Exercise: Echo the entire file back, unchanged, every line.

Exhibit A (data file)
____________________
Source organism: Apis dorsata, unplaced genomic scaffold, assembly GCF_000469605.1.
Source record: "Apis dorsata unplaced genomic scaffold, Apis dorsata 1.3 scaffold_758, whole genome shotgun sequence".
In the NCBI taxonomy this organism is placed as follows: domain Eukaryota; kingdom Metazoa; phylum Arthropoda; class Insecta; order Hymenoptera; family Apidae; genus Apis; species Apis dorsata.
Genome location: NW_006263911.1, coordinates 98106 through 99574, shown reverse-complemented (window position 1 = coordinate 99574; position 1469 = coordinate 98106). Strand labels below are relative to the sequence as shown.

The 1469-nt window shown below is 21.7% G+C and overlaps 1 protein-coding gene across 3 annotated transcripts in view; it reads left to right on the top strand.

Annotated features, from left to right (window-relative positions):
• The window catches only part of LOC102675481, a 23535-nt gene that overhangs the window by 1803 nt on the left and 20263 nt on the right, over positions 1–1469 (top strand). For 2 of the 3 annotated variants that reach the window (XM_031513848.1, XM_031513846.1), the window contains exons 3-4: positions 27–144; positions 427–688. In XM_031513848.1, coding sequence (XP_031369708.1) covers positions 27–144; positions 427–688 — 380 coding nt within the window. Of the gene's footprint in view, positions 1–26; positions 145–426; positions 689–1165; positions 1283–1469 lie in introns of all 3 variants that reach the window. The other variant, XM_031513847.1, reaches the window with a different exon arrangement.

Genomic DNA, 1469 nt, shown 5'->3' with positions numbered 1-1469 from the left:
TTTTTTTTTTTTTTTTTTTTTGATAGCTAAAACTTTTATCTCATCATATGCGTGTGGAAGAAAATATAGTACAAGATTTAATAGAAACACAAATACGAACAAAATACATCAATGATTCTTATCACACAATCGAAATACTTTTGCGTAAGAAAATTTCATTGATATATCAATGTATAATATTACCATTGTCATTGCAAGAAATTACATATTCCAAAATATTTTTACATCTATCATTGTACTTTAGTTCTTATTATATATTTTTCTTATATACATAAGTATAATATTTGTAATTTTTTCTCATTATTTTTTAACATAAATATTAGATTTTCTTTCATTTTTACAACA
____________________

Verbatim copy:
Source organism: Apis dorsata, unplaced genomic scaffold, assembly GCF_000469605.1.
Source record: "Apis dorsata unplaced genomic scaffold, Apis dorsata 1.3 scaffold_758, whole genome shotgun sequence".
In the NCBI taxonomy this organism is placed as follows: domain Eukaryota; kingdom Metazoa; phylum Arthropoda; class Insecta; order Hymenoptera; family Apidae; genus Apis; species Apis dorsata.
Genome location: NW_006263911.1, coordinates 98106 through 99574, shown reverse-complemented (window position 1 = coordinate 99574; position 1469 = coordinate 98106). Strand labels below are relative to the sequence as shown.

The 1469-nt window shown below is 21.7% G+C and overlaps 1 protein-coding gene across 3 annotated transcripts in view; it reads left to right on the top strand.

Annotated features, from left to right (window-relative positions):
• The window catches only part of LOC102675481, a 23535-nt gene that overhangs the window by 1803 nt on the left and 20263 nt on the right, over positions 1–1469 (top strand). For 2 of the 3 annotated variants that reach the window (XM_031513848.1, XM_031513846.1), the window contains exons 3-4: positions 27–144; positions 427–688. In XM_031513848.1, coding sequence (XP_031369708.1) covers positions 27–144; positions 427–688 — 380 coding nt within the window. Of the gene's footprint in view, positions 1–26; positions 145–426; positions 689–1165; positions 1283–1469 lie in introns of all 3 variants that reach the window. The other variant, XM_031513847.1, reaches the window with a different exon arrangement.

Genomic DNA, 1469 nt, shown 5'->3' with positions numbered 1-1469 from the left:
TTTTTTTTTTTTTTTTTTTTTGATAGCTAAAACTTTTATCTCATCATATGCGTGTGGAAGAAAATATAGTACAAGATTTAATAGAAACACAAATACGAACAAAATACATCAATGATTCTTATCACACAATCGAAATACTTTTGCGTAAGAAAATTTCATTGATATATCAATGTATAATATTACCATTGTCATTGCAAGAAATTACATATTCCAAAATATTTTTACATCTATCATTGTACTTTAGTTCTTATTATATATTTTTCTTATATACATAAGTATAATATTTGTAATTTTTTCTCATTATTTTTTAACATAAATATTAGATTTTCTTTCATTTTTACAACA